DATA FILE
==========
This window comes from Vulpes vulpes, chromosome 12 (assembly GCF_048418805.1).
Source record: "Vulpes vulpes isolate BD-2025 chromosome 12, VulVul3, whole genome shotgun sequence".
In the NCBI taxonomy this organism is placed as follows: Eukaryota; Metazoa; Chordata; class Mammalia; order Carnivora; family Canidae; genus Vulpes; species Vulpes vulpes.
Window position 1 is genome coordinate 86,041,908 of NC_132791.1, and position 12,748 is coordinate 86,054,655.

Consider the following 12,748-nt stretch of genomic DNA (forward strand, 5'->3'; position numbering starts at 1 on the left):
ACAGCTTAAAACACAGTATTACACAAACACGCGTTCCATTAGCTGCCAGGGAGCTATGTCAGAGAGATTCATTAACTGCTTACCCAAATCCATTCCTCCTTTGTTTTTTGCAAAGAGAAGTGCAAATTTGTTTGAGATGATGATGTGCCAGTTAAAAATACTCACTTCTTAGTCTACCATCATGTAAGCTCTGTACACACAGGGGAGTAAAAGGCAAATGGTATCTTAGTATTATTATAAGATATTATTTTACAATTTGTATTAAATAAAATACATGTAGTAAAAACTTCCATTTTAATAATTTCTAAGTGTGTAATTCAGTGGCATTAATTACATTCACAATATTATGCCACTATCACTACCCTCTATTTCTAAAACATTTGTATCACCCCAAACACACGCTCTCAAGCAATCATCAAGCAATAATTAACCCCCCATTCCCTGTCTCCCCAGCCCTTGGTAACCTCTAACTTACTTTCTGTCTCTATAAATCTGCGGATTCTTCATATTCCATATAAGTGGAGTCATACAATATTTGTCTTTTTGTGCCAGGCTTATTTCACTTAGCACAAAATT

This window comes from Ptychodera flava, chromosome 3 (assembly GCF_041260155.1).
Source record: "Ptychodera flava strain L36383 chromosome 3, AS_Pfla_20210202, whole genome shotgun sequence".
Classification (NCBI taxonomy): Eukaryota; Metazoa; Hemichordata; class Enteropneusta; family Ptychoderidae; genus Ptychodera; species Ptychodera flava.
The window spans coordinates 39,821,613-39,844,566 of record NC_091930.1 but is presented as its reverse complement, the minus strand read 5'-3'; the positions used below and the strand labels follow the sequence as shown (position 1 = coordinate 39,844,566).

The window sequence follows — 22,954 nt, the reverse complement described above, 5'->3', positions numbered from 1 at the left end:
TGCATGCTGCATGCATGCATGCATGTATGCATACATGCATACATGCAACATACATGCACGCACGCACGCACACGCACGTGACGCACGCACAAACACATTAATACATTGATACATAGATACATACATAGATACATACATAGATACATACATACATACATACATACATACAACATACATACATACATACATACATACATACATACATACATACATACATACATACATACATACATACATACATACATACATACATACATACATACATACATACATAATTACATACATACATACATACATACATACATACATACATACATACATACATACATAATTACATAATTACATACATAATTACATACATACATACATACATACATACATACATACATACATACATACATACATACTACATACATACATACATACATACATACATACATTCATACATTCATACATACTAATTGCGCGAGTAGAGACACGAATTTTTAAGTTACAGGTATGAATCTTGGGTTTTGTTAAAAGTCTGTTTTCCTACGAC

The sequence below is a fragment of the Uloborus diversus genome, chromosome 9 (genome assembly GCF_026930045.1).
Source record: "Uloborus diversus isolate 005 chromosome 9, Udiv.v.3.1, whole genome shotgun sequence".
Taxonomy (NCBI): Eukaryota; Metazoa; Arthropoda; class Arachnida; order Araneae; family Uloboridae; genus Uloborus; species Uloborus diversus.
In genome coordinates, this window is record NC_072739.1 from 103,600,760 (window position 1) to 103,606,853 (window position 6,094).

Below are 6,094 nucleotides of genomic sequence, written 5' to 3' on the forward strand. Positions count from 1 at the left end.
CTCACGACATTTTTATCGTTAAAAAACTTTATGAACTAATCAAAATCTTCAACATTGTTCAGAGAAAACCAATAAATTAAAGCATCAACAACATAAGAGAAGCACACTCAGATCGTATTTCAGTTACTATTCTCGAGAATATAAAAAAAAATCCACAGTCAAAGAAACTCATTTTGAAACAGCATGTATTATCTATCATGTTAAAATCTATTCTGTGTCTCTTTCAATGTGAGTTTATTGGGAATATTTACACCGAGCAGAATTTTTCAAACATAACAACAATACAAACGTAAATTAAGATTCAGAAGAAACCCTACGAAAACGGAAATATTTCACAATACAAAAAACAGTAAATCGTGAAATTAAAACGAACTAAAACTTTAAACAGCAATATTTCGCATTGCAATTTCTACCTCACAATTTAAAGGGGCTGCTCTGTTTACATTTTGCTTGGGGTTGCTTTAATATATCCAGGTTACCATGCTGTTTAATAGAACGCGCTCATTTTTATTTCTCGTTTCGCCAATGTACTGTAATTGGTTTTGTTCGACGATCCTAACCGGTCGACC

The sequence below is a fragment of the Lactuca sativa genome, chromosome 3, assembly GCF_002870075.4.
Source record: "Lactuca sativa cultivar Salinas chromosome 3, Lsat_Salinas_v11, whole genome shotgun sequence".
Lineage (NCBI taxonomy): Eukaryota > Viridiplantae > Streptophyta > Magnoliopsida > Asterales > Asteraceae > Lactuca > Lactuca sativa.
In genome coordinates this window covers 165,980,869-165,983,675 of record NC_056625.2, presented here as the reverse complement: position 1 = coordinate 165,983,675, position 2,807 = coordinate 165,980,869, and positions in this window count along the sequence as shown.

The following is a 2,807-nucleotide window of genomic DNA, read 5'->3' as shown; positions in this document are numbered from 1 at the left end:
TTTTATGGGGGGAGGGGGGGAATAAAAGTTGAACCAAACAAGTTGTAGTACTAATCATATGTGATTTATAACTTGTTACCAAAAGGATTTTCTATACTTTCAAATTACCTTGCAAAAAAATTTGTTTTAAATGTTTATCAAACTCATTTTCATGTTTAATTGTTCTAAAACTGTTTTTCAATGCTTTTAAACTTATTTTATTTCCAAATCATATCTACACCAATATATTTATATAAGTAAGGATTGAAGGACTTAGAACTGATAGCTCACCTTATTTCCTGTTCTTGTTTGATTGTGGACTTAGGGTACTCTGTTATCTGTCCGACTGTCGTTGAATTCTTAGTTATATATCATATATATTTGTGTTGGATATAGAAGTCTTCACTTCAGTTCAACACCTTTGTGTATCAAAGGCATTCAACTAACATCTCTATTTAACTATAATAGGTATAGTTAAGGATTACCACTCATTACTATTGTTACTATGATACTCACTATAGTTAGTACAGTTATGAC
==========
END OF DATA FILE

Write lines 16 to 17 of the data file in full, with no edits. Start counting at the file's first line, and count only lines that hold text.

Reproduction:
In genome coordinates, this window is record NC_072739.1 from 103,600,760 (window position 1) to 103,606,853 (window position 6,094).

Below are 6,094 nucleotides of genomic sequence, written 5' to 3' on the forward strand. Positions count from 1 at the left end.